The strongest argument against vegetarianism

BySrdjan Miletic

The strongest argument against vegetarianism

This post outlines an argument against vegetarianism. I originally used it in a workshop to show how arguments can be convincing without being one-sided or overly aggressive, a problem which I find many debaters arguments fall into. I repost it here in case anyone else is interested.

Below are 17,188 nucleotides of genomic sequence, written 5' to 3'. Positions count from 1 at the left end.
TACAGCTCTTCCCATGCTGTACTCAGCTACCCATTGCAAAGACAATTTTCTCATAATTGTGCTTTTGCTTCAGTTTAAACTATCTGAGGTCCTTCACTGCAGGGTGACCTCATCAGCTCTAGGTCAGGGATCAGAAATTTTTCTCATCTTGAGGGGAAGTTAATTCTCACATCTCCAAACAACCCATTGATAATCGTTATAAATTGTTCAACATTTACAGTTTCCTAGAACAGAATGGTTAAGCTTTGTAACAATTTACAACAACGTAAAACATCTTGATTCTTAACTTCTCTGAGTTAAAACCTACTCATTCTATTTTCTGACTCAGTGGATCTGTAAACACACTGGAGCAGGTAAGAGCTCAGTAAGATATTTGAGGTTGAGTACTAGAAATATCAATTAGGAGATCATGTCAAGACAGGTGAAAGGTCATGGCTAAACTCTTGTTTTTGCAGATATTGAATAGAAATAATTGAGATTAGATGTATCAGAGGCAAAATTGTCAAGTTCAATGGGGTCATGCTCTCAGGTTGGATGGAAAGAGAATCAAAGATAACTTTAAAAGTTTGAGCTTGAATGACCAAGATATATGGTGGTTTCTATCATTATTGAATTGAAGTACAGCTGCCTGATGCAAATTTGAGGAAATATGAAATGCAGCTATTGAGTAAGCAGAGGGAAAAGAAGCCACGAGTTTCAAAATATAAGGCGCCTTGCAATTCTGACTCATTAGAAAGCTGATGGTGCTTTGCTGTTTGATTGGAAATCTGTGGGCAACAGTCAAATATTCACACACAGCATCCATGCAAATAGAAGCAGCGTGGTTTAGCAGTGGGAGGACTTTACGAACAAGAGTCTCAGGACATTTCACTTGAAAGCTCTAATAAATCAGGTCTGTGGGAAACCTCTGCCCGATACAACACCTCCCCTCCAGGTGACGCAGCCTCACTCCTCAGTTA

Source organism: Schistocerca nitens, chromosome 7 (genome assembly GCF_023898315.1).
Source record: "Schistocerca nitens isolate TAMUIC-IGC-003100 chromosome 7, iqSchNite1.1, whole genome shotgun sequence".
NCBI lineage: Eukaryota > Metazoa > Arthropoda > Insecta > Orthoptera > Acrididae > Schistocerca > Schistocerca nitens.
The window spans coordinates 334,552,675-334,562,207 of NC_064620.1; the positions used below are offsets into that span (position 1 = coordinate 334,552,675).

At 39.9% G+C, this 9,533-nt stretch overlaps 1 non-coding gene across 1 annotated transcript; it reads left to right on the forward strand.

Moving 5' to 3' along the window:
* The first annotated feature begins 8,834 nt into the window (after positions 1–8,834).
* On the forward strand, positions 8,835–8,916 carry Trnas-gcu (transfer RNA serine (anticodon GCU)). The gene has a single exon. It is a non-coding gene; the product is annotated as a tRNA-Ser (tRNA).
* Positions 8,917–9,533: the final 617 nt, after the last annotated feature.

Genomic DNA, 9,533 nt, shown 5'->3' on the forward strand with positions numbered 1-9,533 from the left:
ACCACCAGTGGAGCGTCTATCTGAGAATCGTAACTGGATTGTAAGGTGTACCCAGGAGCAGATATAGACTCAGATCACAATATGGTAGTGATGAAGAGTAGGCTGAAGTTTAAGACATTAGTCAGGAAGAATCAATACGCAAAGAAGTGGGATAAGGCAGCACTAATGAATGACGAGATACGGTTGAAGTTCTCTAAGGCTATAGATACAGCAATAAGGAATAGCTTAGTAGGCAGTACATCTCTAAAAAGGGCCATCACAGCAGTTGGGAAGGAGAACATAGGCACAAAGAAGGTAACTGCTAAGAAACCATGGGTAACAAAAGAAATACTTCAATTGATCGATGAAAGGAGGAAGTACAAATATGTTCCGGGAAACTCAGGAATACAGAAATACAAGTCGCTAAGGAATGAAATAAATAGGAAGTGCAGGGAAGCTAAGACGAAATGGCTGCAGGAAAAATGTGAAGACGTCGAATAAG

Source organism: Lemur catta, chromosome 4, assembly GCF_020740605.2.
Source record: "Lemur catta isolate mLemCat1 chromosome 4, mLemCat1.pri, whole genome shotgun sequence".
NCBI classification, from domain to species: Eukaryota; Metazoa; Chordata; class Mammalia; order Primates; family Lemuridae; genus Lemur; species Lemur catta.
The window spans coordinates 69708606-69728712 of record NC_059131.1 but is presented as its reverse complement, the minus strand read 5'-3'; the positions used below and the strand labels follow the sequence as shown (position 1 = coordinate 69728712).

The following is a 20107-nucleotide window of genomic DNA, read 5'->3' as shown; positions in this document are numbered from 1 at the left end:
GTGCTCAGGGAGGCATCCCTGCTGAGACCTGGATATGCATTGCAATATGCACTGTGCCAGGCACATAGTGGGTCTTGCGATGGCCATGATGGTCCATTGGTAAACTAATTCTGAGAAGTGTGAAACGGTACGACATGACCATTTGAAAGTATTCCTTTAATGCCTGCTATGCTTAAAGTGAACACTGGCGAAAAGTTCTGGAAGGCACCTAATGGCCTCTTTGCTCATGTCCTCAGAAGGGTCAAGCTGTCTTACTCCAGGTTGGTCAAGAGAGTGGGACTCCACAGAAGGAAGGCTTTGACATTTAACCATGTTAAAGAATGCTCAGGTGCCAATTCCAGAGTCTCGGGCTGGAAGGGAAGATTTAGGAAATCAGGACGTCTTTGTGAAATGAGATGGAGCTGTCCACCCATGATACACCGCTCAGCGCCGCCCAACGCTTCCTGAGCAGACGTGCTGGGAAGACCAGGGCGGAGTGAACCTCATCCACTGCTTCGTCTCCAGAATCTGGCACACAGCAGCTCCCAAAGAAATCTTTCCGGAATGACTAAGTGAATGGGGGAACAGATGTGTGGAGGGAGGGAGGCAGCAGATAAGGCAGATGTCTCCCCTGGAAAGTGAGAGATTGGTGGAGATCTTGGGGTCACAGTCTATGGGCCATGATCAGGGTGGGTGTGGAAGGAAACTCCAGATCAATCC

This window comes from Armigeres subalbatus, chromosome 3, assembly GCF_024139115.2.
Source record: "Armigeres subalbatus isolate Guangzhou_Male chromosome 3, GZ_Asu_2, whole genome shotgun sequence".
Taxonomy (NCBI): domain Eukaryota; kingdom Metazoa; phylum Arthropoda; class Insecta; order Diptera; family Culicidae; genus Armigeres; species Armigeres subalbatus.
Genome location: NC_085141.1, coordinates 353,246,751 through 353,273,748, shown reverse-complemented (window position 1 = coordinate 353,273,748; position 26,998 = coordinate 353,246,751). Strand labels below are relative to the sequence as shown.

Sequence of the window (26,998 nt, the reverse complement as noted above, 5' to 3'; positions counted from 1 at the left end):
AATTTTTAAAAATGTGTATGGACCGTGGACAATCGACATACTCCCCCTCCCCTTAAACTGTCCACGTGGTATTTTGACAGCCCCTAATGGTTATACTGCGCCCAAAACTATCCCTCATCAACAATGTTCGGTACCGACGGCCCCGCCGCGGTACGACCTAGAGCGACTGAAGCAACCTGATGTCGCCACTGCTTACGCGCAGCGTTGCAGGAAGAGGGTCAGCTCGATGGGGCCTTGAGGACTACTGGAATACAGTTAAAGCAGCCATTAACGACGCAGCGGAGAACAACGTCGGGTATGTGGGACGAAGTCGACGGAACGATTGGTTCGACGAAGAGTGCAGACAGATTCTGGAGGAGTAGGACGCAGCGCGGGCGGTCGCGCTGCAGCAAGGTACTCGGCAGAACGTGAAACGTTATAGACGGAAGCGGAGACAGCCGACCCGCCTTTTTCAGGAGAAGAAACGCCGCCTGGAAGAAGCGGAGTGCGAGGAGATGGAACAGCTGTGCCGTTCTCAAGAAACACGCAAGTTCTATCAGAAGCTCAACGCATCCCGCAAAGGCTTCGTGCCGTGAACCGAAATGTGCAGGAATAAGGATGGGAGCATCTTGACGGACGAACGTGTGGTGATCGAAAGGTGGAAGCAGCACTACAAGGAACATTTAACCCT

Vegetarians believe that eating meat is always wrong. As I see it, most modern vegetarians believe animals have some degree of rights and hence that eating animals, which involves killing them, is wrong. I absolutely agree that animals have a certain degree of rights but I still believe that eating meat is by no means immoral. I believe this because I believe that being killed is preferable to never being born. Not eating meat indeed does mean that animals are not killed but it also means they never live. This is because my individual decision to not eat meat means that there is less demand for meat which in turn means fewer animals are produced to satisfy that demand. This is a problem for vegetarianism as, if we assume that animals like humans would rather be alive than dead, then not eating meat means animals are worse off than eating it. Instead of living short lives before dying, they do not live at all. There are three potential responses to my argumentation which I would like to tackle. One response is that the conditions animals in factory farms suffer are indeed worse than death. I do not believe this is true but even if it is, it is entirely possible for meat eaters to restrict themselves to free-range meat which gives the animals it is taken from a reasonable quality of life. If this means eating meat less often, so be it. The second, better response is that morality if absolute, not relative. Even if eating meat is better for animals than not eating meat, that does not make it moral, just comparative less immoral. For example, torturing and raping someone is worse than just torturing them. That does not mean torture is moral, only that it is comparative less immoral. Hence, both eating meat and killing animals as well as not eating meat and causing the non-existence of potential animals are both immoral. The moral course of action would be to ensure animals exist and to not kill them, for example by donating money to animal sanctuaries The issue with this line of argumentation is that it presumes acceptance of not only a negative duty to not harm animals but a far stronger positive duty to ensure they live and live well. If you accept we have such a duty then vegetarianism can indeed stand up to my objection. But, the consequences of accepting we have such a positive duty are that we need to intervene wherever animals are suffering, even in nature at the hands of other animals, in order to prevent that suffering. Given that most people would not accept that we have a duty to intervene in nature in such a way, I doubt most people do believe that we have a positive duty of care towards animals and hence I believe that this specific defence of vegetarianism is not sufficient to persuade the average informed voter that they should be a vegetarian. The final response is that talking of the preferences of non-existing beings is ludicrous. For example, arguing that women should always be pregnant else they deny non-existent children their right to life is crazy. So is arguing that not eating meat denies non-existent animals the right to life. Our aim should be to avoid killing and if that means fewer animals so be it. The problem with this response is that even looking only at the preferences of currently living animals, insofar as we can assume animals have preferences, it is hard to imagine that any species of animals would prefer a world where their species did not exist or existed in far reduced numbers, to one where they did exist but some of their kind who would otherwise not have been born are killed by humans. Hence, even ignoring the preferences of non-existent animals my argument still holds.

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